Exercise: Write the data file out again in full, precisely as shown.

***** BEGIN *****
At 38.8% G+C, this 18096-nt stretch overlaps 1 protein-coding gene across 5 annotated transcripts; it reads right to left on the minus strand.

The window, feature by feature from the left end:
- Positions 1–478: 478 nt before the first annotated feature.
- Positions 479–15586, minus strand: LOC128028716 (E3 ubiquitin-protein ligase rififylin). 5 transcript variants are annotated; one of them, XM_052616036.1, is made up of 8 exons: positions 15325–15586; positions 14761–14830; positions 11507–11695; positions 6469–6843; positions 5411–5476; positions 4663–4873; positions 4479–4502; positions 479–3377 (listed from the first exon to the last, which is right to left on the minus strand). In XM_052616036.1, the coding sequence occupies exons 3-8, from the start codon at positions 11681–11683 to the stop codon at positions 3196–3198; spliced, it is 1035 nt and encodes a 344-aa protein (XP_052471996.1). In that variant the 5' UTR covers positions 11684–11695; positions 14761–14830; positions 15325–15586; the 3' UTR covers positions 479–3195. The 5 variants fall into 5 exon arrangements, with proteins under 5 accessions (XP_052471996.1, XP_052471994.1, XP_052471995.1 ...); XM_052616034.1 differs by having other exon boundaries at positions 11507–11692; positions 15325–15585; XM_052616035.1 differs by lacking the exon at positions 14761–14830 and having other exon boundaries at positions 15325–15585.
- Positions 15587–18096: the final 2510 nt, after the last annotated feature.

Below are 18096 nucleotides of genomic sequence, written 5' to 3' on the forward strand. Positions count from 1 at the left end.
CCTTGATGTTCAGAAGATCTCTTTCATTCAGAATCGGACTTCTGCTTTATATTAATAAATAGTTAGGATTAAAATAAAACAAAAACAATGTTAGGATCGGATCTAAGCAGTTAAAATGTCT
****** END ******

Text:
At 38.8% G+C, this 18096-nt stretch overlaps 1 protein-coding gene across 5 annotated transcripts; it reads right to left on the minus strand.

The window, feature by feature from the left end:
- Positions 1–478: 478 nt before the first annotated feature.
- Positions 479–15586, minus strand: LOC128028716 (E3 ubiquitin-protein ligase rififylin). 5 transcript variants are annotated; one of them, XM_052616036.1, is made up of 8 exons: positions 15325–15586; positions 14761–14830; positions 11507–11695; positions 6469–6843; positions 5411–5476; positions 4663–4873; positions 4479–4502; positions 479–3377 (listed from the first exon to the last, which is right to left on the minus strand). In XM_052616036.1, the coding sequence occupies exons 3-8, from the start codon at positions 11681–11683 to the stop codon at positions 3196–3198; spliced, it is 1035 nt and encodes a 344-aa protein (XP_052471996.1). In that variant the 5' UTR covers positions 11684–11695; positions 14761–14830; positions 15325–15586; the 3' UTR covers positions 479–3195. The 5 variants fall into 5 exon arrangements, with proteins under 5 accessions (XP_052471996.1, XP_052471994.1, XP_052471995.1 ...); XM_052616034.1 differs by having other exon boundaries at positions 11507–11692; positions 15325–15585; XM_052616035.1 differs by lacking the exon at positions 14761–14830 and having other exon boundaries at positions 15325–15585.
- Positions 15587–18096: the final 2510 nt, after the last annotated feature.

Below are 18096 nucleotides of genomic sequence, written 5' to 3' on the forward strand. Positions count from 1 at the left end.
CCTTGATGTTCAGAAGATCTCTTTCATTCAGAATCGGACTTCTGCTTTATATTAATAAATAGTTAGGATTAAAATAAAACAAAAACAATGTTAGGATCGGATCTAAGCAGTTAAAATGTCT